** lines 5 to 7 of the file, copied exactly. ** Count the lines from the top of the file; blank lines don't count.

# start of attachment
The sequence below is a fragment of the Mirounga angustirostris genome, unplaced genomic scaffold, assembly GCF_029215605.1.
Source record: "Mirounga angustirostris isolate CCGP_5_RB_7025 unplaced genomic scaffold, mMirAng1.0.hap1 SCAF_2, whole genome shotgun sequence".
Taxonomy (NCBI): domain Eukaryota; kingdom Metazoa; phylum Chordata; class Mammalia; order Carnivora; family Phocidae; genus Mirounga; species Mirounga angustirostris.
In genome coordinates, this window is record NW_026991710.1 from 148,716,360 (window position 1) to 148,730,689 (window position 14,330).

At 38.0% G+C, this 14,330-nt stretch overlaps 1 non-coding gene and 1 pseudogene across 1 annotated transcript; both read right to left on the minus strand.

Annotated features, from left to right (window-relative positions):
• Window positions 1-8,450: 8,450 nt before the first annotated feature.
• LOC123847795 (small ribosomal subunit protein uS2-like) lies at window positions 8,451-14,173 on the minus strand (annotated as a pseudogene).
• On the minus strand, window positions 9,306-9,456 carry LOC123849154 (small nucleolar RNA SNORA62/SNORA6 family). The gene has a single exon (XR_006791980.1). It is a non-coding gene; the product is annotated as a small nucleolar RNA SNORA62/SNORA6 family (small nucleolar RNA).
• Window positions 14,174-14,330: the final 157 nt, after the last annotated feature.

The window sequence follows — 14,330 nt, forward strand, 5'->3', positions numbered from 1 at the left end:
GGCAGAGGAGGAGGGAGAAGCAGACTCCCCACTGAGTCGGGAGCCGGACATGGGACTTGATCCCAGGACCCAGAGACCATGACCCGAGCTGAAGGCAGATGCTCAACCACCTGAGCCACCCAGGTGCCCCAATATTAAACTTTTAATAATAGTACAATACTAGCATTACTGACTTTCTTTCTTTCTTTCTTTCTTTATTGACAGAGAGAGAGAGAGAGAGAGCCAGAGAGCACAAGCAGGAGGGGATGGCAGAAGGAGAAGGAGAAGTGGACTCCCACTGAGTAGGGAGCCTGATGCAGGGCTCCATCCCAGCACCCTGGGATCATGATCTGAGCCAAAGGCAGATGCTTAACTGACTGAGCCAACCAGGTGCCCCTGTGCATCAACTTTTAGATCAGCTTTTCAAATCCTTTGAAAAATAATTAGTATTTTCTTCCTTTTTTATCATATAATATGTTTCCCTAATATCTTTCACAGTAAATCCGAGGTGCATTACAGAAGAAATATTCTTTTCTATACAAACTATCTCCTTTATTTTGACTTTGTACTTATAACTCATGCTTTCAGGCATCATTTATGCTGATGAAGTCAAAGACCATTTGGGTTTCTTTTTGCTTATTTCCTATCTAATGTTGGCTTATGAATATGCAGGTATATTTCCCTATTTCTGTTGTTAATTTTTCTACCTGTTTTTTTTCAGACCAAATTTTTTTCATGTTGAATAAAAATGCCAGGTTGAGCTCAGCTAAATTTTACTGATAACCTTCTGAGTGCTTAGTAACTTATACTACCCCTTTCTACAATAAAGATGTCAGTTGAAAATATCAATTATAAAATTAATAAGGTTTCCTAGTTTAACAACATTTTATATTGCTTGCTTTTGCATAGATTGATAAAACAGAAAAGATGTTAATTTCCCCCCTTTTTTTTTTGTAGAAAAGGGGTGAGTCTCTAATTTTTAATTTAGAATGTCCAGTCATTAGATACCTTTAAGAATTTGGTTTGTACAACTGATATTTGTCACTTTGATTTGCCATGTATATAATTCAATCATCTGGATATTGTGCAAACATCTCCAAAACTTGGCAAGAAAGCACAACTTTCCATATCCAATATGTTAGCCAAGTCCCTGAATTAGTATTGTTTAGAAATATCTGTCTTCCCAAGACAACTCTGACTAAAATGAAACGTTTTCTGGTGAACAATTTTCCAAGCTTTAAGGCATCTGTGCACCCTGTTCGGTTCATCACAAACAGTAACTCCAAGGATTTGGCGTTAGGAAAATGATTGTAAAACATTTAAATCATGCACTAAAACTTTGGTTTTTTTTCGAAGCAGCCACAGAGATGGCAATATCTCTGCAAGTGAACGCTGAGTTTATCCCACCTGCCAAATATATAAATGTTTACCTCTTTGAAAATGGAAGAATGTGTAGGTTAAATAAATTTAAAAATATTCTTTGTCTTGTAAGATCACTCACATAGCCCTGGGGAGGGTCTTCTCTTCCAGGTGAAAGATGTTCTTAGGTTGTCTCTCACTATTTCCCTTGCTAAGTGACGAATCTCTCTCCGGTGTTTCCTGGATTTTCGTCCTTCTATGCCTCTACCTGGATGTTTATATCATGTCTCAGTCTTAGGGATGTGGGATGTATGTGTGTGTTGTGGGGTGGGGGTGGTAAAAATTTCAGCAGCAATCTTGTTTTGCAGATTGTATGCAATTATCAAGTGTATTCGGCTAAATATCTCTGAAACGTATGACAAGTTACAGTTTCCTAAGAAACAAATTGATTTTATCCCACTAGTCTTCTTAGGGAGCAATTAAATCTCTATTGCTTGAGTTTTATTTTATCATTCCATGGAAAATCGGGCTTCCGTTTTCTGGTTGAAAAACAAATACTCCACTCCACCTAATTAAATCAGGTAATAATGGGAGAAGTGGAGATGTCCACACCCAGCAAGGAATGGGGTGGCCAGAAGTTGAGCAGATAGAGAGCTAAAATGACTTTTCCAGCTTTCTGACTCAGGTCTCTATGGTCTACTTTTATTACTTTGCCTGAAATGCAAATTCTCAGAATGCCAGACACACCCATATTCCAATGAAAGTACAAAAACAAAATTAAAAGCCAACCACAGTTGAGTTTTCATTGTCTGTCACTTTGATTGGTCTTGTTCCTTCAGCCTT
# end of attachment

At 38.0% G+C, this 14,330-nt stretch overlaps 1 non-coding gene and 1 pseudogene across 1 annotated transcript; both read right to left on the minus strand.

Annotated features, from left to right (window-relative positions):
• Window positions 1-8,450: 8,450 nt before the first annotated feature.